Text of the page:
By Rob Rossi, PITTSBURGH TRIBUNE-REVIEW
Sunday, April 8, 2012
Pittsburgh Penguins' Evgeni Malkin (71) celebrates his 50th goal of the season with teammate Sidney Crosby in the second period of an NHL hockey game against the Philadelphia Flyers in Pittsburgh Saturday, April 7, 2012. (AP)
Evgeni Malkin is an acknowledged cheater.
As a teenager, his mom said, Malkin would complain of a sore arm and quit tennis matches against his brother late in a decisive set when defeat seemed imminent.
Since joining teammates' card games on Penguins charter flights, he has bullied his way to wins. All is well if Malkin plays the proper hand, but somebody is at fault if he does not and teammates concede defeat rather than deal with his sharp jabs or sleight-of-hand deals, winger Matt Cooke said.
The surest sign of Malkin's willingness to put himself over, at least in the opinion of his dad, are the nights when he sabotages his girlfriend during games of Narde, a two-player board game similar to backgammon.
"If I lose, I hate everyone, everywhere," Malkin said Thursday night after he scored a goal and recorded an assist in a home win over the New York Rangers his sixth goal and eighth point in six games against the club with the best record in the Eastern Conference.
To be clear: Malkin is cool with cheating if it means not losing.
"Always," he said, flashing a grin, "and sometimes it's the same in hockey. You stay near the blueline, and the coach gets mad, but sometimes if you want to win you need a little bit to cheat."
This season has proven to be an ironic exception to that rule.
Malkin, 25 and in his seventh NHL campaign, won a second scoring title with 50 goals and 109 points and is the favorite to win the Hart Trophy (MVP) for which he twice has finished runner-up by refusing to cheat on a commitment to fitness he made about a year ago while rehabbing an injured right knee that forced him to watch the Stanley Cup Playoffs.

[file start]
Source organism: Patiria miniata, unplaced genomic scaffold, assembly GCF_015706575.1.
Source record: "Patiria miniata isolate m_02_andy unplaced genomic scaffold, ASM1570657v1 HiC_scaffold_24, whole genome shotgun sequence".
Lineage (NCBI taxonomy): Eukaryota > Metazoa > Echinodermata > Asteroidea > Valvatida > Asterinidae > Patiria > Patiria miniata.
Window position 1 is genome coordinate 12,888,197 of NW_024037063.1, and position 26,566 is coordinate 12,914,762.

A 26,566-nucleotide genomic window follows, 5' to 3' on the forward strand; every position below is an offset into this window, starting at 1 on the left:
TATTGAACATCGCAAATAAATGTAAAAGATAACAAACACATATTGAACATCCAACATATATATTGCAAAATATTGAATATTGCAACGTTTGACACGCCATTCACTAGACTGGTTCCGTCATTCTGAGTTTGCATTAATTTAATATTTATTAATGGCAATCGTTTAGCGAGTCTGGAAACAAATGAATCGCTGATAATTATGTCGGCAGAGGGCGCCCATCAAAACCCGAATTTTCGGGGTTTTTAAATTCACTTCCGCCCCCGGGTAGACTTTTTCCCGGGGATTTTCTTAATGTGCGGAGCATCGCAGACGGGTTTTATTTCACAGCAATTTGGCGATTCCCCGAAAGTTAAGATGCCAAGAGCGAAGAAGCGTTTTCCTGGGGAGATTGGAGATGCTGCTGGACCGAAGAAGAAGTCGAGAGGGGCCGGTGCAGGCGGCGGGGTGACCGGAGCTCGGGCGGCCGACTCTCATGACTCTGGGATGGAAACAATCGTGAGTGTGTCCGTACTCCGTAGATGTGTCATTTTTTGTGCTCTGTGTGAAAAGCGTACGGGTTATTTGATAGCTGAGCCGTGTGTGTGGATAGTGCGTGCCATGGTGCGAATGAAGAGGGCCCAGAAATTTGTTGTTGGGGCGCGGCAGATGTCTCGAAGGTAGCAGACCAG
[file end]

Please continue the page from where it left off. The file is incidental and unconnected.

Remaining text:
He has not skimped on the daily workouts that involve plyometric circuits, core compulsions, lung-burning cardio, kettle bells and traditional weights. What he started in July in Moscow with Penguins strength coach Mike Kadar continued through a postgame session Saturday.
Staying in supreme shape so that teammates could count on him to consistently produce not becoming only third Penguins player to lead the league in scoring more than once is what Malkin said he is most proud of this season.
That is a very Sidney Crosby-like thought, and it should not surprise anybody that Malkin expressed it.
"Geno is like Sid in the sense that he leads by example," Kadar said. "Also, if there is something in front of him, he wants to win at it.
"If you'd look at the stuff we did in the gym over the summer, it was always him wanting one more rep than the guy he was working with, but once we were done with the workouts, it was him back to being laid back and laughing. He's really funny in those spots, but when there is a competition, he gets serious. You can actually see the difference on his face.
"I think he knew he had to step up this season because we weren't sure about Sid's health."
Read more: Dedication paying off for Pens' Evgeni Malkin - Pittsburgh Tribune-Review http://www.pittsburghlive.com/x/pittsburghtrib/sports/penguins/s_790414.html#ixzz1rV9DYUYW